Political philosophy in Open Street Map

Thea Clay made the killer point in Chris Osborne‘s “What’s wrong with OpenStreetMap” session (video here). It was even better than Mikel Maron‘s observation that people should agree with founder Steve Coast just a little bit less!

Foundation Board member Henk Hoff (a very nice-sounding chap) was describing the classic technocratic argument that in a “do-ocracy”, those who get on with doing things make decisions by default. Steve must have loved it, you just get on with useful stuff and avoid getting bogged down in pointless debates. Right?

Thea pointed out that in a community of tens of thousands, only a few hundred can “do” stuff like making amazing tools and creating useful maps from the tags they’ve invented. I’m in the bigger mass of people who want to contribute data, see lots of good uses and ways in which OpenStreetMap can improve, but lack the skills to “just get on and do” much that I’d like to with the data. I’ve been at it for five years.

I spend a lot of time involved in local groups trying to improve their town centre, grow food on their housing estate, represent tenants or establish a community-owned renewable energy company. They’ve come up with some great ideas for using OpenStreetMap, but none of us have the skills or money to “just do it”. I’ve tried, for two years, to get others to help with this with very little success. So is OpenStreetMap just not for us? Do I leave them to use Google Maps and miss out on the potential of such an amazing open platform?

Henk’s suggestion that the decisions of the “do-ers” are generally accepted is also just plain wrong. Nobody has ever been able to agree on the appropriate difference between marking a feature as a footway or a path, after years of debate. The same goes for wood/forest and countless other features.

That’s a pretty sad inditement as it makes for even more confusing map detail (the map key is absurdly long, and why should the average map user care if it’s a footway or a path?) that also makes applications like routing needlessly complicated.

Anarchy gives OpenStreetMap real energy and the space for innovation by the do-ocracy elite. But it leads to very inconsistent data and the exclusion of all but a technically hyper-literate few.

Most mappers come from countries run by democratic governance; they use software created by communities with clear and functional democratic structures like this, this and this; there’s a great study on Debian that drives the point home. Many mappers have engaged with the pseudo-democratic process of voting on new tagging proposals. I suspect that most mappers – if you canvassed beyond the extremely vocal elite – would support a more democratic approach to basic decisions about core tags, use of funding, etc.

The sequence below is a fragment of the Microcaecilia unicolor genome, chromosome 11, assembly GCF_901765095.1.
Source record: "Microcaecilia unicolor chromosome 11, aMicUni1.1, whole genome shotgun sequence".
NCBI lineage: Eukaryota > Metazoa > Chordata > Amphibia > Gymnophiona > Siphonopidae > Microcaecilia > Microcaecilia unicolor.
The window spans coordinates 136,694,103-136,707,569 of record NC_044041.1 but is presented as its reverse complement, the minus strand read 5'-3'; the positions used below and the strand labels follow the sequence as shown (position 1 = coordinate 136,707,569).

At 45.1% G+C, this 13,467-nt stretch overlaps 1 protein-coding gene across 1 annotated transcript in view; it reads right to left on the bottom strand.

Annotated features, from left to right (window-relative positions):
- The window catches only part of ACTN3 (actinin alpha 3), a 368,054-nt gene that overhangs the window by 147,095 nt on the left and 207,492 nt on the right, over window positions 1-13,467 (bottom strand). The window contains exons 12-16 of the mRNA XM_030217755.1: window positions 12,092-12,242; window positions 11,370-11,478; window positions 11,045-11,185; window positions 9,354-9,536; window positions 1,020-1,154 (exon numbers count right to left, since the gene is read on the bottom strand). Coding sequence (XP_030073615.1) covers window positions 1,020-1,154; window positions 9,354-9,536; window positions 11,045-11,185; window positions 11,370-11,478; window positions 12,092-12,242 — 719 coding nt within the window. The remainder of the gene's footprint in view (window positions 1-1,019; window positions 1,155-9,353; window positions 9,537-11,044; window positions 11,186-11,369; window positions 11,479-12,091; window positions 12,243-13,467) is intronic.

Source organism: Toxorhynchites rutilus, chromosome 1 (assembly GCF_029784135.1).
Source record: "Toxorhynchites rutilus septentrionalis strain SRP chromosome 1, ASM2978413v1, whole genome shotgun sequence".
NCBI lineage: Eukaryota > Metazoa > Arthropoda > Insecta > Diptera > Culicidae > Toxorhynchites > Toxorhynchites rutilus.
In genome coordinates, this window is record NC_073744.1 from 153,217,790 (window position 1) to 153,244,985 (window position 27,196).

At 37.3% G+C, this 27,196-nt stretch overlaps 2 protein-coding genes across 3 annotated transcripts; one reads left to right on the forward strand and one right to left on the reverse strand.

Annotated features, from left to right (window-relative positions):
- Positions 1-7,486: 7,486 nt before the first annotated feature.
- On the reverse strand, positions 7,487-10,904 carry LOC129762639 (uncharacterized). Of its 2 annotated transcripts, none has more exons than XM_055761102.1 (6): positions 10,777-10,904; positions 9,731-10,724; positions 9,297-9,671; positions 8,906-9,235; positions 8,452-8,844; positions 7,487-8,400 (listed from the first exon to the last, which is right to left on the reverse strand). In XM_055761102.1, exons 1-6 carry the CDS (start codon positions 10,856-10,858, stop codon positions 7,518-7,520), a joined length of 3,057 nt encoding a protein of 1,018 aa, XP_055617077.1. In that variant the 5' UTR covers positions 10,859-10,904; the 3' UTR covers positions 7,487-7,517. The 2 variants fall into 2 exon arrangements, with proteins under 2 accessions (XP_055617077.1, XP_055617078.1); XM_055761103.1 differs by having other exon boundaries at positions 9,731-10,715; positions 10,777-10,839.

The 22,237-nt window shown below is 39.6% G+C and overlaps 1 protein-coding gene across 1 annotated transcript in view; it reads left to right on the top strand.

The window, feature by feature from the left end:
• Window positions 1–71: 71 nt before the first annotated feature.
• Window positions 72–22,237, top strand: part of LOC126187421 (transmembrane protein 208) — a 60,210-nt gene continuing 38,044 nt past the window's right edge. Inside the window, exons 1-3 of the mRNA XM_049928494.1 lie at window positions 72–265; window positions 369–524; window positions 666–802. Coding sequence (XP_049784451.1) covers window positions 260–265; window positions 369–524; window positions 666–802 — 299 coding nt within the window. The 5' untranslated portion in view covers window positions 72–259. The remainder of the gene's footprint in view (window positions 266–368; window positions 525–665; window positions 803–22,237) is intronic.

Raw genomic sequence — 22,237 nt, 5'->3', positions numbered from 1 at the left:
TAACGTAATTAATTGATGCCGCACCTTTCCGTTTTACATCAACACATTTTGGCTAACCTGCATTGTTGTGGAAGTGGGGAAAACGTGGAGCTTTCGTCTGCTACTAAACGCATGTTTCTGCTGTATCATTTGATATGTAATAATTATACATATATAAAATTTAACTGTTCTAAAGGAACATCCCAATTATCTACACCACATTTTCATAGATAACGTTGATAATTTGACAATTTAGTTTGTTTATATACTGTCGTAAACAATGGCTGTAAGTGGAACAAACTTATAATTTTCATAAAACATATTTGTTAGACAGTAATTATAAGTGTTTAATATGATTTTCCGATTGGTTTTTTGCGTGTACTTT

That won’t stop people “just doing” what they want to do, but it will make the data more useful and the project more accessible for the vast majority of people outside of the technical elite.

Finally, just as we let people who prove their technical skill loose on the technology, why not let people with proven organisational and political skills loose on these problems? An audience member suggested OpenStreetMap was going through puberty. Well as much as teenagers hate to admit it, sometimes authority borne of experience and training is worth listening to.

For these reasons and more we need to hear much more from the likes of Thea and Mikel, and a lot less from techno-junkies like Steve.

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19 thoughts on “Political philosophy in Open Street Map

  1. SteveC says:

    Hi Tom

    Not sure what planet you’re currently orbiting, but the whole foundation is democratic and as you surely know just had elections too.

    The problem with the save the trees brigade that you want to hear more from is that they don’t actually have any concrete suggestions (or more importantly, actions) to improve things. Like you they make vague statements about ‘more democracy’ or ‘get the government involved’.

    OpenStreetMap is a do-ocracy far beyond merely the technical aspects. If you want to help the foundation, you can do so, come join the calls. If you want to set up a tag system, do so. If you want to write better documentation, do so.

    The problem of course is that would all require actual work, whereas whinging about it is much easier. If you don’t want to do the work, then you can pay people to do it. If you want a feature added to potlatch, or a more shiny piece of documentation then you can find someone in the community or on odesk.com etc.